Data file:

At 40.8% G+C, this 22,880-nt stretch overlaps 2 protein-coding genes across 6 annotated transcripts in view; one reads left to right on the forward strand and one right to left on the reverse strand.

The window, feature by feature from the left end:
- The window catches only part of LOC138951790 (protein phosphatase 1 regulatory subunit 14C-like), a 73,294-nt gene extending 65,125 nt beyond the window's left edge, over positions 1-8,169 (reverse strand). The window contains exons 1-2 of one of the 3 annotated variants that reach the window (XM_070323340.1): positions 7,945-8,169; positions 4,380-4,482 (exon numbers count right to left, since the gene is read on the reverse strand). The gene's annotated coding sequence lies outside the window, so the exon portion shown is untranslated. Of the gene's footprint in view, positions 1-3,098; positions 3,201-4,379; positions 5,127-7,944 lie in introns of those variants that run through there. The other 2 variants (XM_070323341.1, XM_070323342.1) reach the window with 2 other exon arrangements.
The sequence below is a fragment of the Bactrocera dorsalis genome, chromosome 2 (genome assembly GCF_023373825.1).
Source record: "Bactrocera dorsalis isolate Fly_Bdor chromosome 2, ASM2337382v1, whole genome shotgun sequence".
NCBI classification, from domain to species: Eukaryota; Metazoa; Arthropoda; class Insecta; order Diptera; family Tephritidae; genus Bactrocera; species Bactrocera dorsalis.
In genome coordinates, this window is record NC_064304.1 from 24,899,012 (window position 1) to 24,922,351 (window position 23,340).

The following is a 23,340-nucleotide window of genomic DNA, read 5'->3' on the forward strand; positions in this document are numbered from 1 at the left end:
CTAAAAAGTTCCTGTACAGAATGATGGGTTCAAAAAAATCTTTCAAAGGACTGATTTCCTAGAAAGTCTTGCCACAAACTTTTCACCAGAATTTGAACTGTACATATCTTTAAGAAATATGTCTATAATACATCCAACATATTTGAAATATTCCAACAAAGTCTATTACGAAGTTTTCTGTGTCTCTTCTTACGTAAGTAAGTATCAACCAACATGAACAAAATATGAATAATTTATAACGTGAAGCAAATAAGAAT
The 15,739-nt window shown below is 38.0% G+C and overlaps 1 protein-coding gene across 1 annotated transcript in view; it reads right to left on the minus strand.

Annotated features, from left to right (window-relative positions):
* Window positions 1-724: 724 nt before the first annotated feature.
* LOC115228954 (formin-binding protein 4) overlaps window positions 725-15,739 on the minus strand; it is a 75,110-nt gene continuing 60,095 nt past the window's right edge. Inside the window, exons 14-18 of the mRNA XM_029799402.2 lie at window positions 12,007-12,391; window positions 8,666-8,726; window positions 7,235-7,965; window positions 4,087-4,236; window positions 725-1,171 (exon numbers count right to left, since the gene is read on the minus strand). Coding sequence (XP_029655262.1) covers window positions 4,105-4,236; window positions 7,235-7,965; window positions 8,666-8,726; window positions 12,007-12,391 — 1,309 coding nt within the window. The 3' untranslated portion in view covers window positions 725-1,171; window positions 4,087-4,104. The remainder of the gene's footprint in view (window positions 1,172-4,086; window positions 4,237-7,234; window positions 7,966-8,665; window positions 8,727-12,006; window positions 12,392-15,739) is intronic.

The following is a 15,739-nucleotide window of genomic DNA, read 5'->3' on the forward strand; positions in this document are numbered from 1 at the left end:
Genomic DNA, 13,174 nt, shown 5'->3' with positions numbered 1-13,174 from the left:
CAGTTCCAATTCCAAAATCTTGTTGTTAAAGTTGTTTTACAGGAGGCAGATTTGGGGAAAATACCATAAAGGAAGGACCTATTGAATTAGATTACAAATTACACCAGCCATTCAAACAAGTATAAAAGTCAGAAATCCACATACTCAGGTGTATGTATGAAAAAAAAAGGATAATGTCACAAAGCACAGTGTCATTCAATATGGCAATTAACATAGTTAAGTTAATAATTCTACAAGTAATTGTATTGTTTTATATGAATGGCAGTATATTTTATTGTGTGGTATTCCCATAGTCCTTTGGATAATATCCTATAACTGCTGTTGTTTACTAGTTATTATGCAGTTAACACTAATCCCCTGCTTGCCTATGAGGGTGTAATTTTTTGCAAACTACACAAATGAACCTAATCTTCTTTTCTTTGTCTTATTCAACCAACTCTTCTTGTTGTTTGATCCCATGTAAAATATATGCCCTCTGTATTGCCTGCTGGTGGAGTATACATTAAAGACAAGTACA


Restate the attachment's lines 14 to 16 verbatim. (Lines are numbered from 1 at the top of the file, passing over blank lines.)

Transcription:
The following is a 15,739-nucleotide window of genomic DNA, read 5'->3' on the forward strand; positions in this document are numbered from 1 at the left end:
Genomic DNA, 13,174 nt, shown 5'->3' with positions numbered 1-13,174 from the left:
CAGTTCCAATTCCAAAATCTTGTTGTTAAAGTTGTTTTACAGGAGGCAGATTTGGGGAAAATACCATAAAGGAAGGACCTATTGAATTAGATTACAAATTACACCAGCCATTCAAACAAGTATAAAAGTCAGAAATCCACATACTCAGGTGTATGTATGAAAAAAAAAGGATAATGTCACAAAGCACAGTGTCATTCAATATGGCAATTAACATAGTTAAGTTAATAATTCTACAAGTAATTGTATTGTTTTATATGAATGGCAGTATATTTTATTGTGTGGTATTCCCATAGTCCTTTGGATAATATCCTATAACTGCTGTTGTTTACTAGTTATTATGCAGTTAACACTAATCCCCTGCTTGCCTATGAGGGTGTAATTTTTTGCAAACTACACAAATGAACCTAATCTTCTTTTCTTTGTCTTATTCAACCAACTCTTCTTGTTGTTTGATCCCATGTAAAATATATGCCCTCTGTATTGCCTGCTGGTGGAGTATACATTAAAGACAAGTACA